Country or Victorian? country garden or northwoods
Farm or Ranch? farm
Braid or Ponytail? braid
Cash or Check? cash
Chocolate Bar or Jelly Bean? dark chocolate bar
Coke or Pepsi? water
Hot Dog or Cheeseburger? tofu sprout burger
Blinds or Curtains? curtains
Dress or Pants? dress
Sun or Moon? sun
Adventure or Comedy? adventure, probably, but I really prefer sweet stories that make you cry
Cloud or Star? watercolored sunset clouds
Lake or River? lake
Half Full or Half Empty? half full
Truck or Car? car
Bath or Shower? hot tub and then shower
Clothesline or Clothes Dryer? clothes dryer, but I'd like a clothes line
New or Second Hand? second hand
Gum or Lifesaver? haven't had either in years
Email or Handwritten? handwritten
July or October? October
Barefoot or Shoes? slippers

Tuesday, May 15, 2007

Mother's Day

I did want to write and say that I am thankful for my kids. They are the reason I had a wonderful Mother's Day. Without them, I wouldn't be a mother. This is the second year in a row that I didn't have to fix breakfast. My 10 year old daughter took charge and made a lovely breakfast for all of us, without help. She made some "fried" potatoes, cooked without oil, and seasoned nicely. She made scrambled tofu, just the way I like it. And she cut up a pineapple all by herself, and this I didn't not know she could do. There were also apple pieces. She served the meal out on the deck in the lovely morning sunshine.

My sister was visiting this weekend and had taken the kids out to the store the night before to find some gifts for me. Her son went too and found something to surprise her with. There were gift bags on the table for both of us. My daughter gave me a vanilla scented candle, a small notebook with a kitten on it and a swirl notepad in a rainbow of colors. She also wrote me a very sweet note.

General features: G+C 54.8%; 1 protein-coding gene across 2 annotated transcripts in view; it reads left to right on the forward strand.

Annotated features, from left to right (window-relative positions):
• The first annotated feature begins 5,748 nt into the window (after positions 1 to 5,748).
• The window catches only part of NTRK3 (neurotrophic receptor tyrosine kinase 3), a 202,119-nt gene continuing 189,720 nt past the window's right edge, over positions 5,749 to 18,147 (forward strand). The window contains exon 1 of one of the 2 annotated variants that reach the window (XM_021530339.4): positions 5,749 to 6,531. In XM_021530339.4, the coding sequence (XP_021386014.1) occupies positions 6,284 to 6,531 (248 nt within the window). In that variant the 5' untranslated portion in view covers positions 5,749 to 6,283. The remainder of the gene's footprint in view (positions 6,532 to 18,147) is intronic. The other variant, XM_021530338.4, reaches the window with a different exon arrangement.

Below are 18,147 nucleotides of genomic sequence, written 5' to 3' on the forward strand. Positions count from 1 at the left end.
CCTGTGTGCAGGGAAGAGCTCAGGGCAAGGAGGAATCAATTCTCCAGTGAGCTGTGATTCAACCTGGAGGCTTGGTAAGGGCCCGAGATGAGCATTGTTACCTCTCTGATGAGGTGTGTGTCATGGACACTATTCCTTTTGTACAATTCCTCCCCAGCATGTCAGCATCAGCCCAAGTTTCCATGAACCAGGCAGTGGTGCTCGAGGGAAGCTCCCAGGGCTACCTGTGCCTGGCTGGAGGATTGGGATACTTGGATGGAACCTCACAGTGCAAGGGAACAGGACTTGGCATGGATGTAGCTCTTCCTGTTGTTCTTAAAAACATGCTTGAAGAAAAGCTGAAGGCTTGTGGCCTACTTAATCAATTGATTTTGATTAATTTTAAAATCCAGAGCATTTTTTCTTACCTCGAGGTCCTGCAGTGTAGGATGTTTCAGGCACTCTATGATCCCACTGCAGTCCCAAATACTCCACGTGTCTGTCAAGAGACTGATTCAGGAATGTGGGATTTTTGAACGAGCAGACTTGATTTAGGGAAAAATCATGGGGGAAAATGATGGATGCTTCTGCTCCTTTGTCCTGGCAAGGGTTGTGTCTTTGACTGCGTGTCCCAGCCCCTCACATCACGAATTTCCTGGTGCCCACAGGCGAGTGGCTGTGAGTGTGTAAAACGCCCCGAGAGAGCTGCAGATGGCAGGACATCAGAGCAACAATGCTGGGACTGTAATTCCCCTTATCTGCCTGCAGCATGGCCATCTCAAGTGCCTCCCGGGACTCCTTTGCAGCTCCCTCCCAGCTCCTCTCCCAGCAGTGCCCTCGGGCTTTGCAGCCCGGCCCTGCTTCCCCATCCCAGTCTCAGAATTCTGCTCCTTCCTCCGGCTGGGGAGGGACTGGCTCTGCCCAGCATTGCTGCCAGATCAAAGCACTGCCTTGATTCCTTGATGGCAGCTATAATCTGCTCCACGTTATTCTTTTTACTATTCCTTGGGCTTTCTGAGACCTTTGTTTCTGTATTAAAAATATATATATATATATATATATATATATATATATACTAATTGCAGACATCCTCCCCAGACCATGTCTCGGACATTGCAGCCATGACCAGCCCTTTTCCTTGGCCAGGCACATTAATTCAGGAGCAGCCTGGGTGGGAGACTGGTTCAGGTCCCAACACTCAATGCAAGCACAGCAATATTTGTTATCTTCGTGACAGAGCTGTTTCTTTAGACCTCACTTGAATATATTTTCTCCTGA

My son purchased a planter box, and three blooming plants. He put them in the planter for me and put it by the chair where I usually sit for morning devotions. This is the first year he wrote a note for me, on his own, without copying a single word. I'm really proud of that. Both of the notes are going in my notebook so I can look back and remember this nice day in the future.

Online videos by Dr. T. Colin Campbell

If you would like to hear a couple lectures by Dr. T. Colin Campbell, I have good news. I found two of them at google video.

And the exciting thing is listening to them is free, if your internet connection can handle it. Mine can't quite load fast enough. There are some breaks in the speech. So I get it started. Then I press pause. It keeps loading. You can tell because a little bar keeps moving to the right below the video screen. Once it is loaded a good portion of the way, then I start it again, and it has much fewer breaks in the speech.

Lecture one -

Lecture two -

Also his book, The China Study, is really worth reading. You might be able to find a copy at your library. It presents the research, but it is easy enough to read with out having your own Ph.d.

Monday, May 14, 2007

Pure and Simple Cookbook